China Camp Hike

East of San Rafael in northern California is a California State Park called China Camp. This 19th century Chinese settlement has a lot of history and some beautiful trails. Chinese immigrants created a self-sustaining shrimping village in this spot starting in 1880. Today you can walk on the old, crooked dock and tour a small museum with some artifacts from this time when about 500 people lived here. The park re-created the tiny houses settlers would have lived in at the time, which are very sparse.

China Camp is a great place to hangout on a sunny day, have a picnic or take a hike. On a recent weekend, my fiancé and I h hiked the Shoreline Trail. This 4.5 mile trail takes you through oak trees and tall grass with excellent views of San Pablo Bay.

Shoreline 1

Shoreline 2

Shoreline 4

Shoreline 5

Shoreline 7

If you go here, keep in mind you need to bring cash for parking OR park alongside the two-lane road. Sometimes these free spots on the road fill-up and you’ll have to park far from the trailhead. The spots along the road don’t leave much room for driving error, as a cliff to the bay is feet away with no guard rail in many spots.

It’s likely you’ll encounter others along your hike since this is a well-known trail, but most of the time we were alone on the trail. Here are some trail rules of etiquette to know if you go hiking:

  • You might have to stand aside on the narrow portions of the trail as other hikers pass. People going on the easy downhill portions should yield to hikers going uphill. Bikers should yield to hikers. Everyone yields to people on horseback.
  • Stay to the right on wider sections of trail.
  • Always pass on the left.
  • Stay on the trail to avoid trampling into an animal’s space (rattlesnakes are common in Northern California — I’ve come across a few).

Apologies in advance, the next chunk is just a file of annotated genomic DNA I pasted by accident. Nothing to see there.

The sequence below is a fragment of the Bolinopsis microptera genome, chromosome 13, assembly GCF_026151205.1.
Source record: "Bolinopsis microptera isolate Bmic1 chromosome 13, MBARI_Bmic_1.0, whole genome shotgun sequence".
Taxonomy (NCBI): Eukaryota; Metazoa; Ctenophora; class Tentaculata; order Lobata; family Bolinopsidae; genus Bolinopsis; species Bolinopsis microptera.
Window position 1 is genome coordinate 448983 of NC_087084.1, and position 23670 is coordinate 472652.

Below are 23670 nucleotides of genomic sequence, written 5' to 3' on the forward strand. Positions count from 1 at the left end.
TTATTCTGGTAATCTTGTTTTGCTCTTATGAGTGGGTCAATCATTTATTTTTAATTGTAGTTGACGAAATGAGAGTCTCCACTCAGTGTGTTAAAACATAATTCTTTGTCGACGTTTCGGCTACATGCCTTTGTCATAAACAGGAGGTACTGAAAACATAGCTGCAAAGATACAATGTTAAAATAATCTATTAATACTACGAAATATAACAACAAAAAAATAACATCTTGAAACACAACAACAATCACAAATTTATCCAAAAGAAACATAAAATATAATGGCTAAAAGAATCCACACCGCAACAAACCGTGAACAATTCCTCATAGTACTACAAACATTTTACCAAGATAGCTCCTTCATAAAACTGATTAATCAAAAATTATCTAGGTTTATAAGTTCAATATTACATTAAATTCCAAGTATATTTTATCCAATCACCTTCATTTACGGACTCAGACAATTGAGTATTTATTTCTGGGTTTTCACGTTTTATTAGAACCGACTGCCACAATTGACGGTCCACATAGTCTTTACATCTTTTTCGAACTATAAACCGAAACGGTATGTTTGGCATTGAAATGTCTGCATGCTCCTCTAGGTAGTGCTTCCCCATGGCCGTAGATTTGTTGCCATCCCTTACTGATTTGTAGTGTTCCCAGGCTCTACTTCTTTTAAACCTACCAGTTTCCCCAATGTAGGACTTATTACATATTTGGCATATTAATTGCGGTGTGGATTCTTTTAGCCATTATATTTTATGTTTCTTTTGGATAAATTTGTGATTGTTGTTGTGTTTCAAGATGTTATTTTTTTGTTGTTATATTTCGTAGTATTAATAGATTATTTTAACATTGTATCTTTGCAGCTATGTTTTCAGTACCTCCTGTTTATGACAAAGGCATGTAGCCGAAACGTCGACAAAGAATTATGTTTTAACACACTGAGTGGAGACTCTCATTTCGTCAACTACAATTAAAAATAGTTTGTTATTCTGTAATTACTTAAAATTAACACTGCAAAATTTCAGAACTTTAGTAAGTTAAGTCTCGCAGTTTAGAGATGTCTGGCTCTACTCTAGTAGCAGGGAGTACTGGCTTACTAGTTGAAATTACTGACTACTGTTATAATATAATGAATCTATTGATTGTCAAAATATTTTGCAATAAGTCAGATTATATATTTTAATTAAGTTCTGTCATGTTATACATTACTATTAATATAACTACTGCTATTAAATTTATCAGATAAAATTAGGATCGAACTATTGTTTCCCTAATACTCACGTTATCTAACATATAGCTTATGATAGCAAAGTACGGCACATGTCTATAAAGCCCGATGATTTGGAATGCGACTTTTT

• Don’t hike alone!

HikingGuide,

Your living room makes a great gym

In the past few years the ways we can get a good workout at home have grown. Even gym-goers like myself have been persuaded to workout at home more frequently. 

There are a ton of fun ways to sweat using a game console paired with a device like the Wii Fit or Nike Kinect. You dance or do sports moves (essentially things like air golf), while burning calories. Even traditional workout videos now have corresponding multimedia tools like online forums to find additional motivation. I’ve found some great videos on YouTube just by searching for trainers I read about in magazines — I just connect my laptop to my television in my living room and can browse from all sorts of fitness content. And you can bet if you’re trying a new fitness routine that there are dozens (maybe hundreds) of videos on YouTube from people who’ve already tried it and are offering their reviews. 

The latest workout I’m doing at home is the Tracy Anderson Perfect Design Series I-III workout. And before my recent vacation to Thailand I learned a short Tracy Anderson routine by watching a YouTube video. The routine was short enough to remember the moves and was a good way to start the day before drinking Chang beer and eating delicious Thai curries.

It’s easy to get comfortable at home (as you should be!) but don’t let that stop you from breaking a sweat in your living room. It opens up so much more time in the day when your “gym” is in your home.